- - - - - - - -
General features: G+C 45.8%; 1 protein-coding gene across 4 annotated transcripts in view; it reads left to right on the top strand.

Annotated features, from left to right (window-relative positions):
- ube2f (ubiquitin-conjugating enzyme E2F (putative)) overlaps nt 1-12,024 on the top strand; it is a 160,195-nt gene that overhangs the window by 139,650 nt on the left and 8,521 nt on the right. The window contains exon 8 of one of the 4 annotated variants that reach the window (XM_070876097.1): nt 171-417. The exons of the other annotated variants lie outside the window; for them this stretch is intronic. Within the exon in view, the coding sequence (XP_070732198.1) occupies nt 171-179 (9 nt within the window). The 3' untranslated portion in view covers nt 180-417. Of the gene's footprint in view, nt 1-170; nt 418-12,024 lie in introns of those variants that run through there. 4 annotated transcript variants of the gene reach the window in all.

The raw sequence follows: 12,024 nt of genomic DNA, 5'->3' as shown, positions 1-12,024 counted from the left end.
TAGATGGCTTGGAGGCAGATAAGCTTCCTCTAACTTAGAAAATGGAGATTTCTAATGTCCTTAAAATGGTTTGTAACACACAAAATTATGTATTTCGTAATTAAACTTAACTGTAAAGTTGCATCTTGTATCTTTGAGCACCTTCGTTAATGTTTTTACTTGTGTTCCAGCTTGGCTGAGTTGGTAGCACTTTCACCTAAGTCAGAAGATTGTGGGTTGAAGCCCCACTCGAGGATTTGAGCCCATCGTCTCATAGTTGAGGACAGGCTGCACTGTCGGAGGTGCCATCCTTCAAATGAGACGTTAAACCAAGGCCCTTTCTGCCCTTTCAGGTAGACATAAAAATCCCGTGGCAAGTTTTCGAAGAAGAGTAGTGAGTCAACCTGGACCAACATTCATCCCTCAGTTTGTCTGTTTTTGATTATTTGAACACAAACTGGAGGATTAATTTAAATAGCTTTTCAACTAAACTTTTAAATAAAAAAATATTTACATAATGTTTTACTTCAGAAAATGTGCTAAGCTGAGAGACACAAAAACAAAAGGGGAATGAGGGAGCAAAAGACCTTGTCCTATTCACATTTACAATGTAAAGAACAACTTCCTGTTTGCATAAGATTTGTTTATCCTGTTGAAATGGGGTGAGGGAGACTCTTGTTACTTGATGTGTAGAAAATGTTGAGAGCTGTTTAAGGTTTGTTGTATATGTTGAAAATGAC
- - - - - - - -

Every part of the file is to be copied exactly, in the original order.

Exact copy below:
General features: G+C 45.8%; 1 protein-coding gene across 4 annotated transcripts in view; it reads left to right on the top strand.

Annotated features, from left to right (window-relative positions):
- ube2f (ubiquitin-conjugating enzyme E2F (putative)) overlaps nt 1-12,024 on the top strand; it is a 160,195-nt gene that overhangs the window by 139,650 nt on the left and 8,521 nt on the right. The window contains exon 8 of one of the 4 annotated variants that reach the window (XM_070876097.1): nt 171-417. The exons of the other annotated variants lie outside the window; for them this stretch is intronic. Within the exon in view, the coding sequence (XP_070732198.1) occupies nt 171-179 (9 nt within the window). The 3' untranslated portion in view covers nt 180-417. Of the gene's footprint in view, nt 1-170; nt 418-12,024 lie in introns of those variants that run through there. 4 annotated transcript variants of the gene reach the window in all.

The raw sequence follows: 12,024 nt of genomic DNA, 5'->3' as shown, positions 1-12,024 counted from the left end.
TAGATGGCTTGGAGGCAGATAAGCTTCCTCTAACTTAGAAAATGGAGATTTCTAATGTCCTTAAAATGGTTTGTAACACACAAAATTATGTATTTCGTAATTAAACTTAACTGTAAAGTTGCATCTTGTATCTTTGAGCACCTTCGTTAATGTTTTTACTTGTGTTCCAGCTTGGCTGAGTTGGTAGCACTTTCACCTAAGTCAGAAGATTGTGGGTTGAAGCCCCACTCGAGGATTTGAGCCCATCGTCTCATAGTTGAGGACAGGCTGCACTGTCGGAGGTGCCATCCTTCAAATGAGACGTTAAACCAAGGCCCTTTCTGCCCTTTCAGGTAGACATAAAAATCCCGTGGCAAGTTTTCGAAGAAGAGTAGTGAGTCAACCTGGACCAACATTCATCCCTCAGTTTGTCTGTTTTTGATTATTTGAACACAAACTGGAGGATTAATTTAAATAGCTTTTCAACTAAACTTTTAAATAAAAAAATATTTACATAATGTTTTACTTCAGAAAATGTGCTAAGCTGAGAGACACAAAAACAAAAGGGGAATGAGGGAGCAAAAGACCTTGTCCTATTCACATTTACAATGTAAAGAACAACTTCCTGTTTGCATAAGATTTGTTTATCCTGTTGAAATGGGGTGAGGGAGACTCTTGTTACTTGATGTGTAGAAAATGTTGAGAGCTGTTTAAGGTTTGTTGTATATGTTGAAAATGAC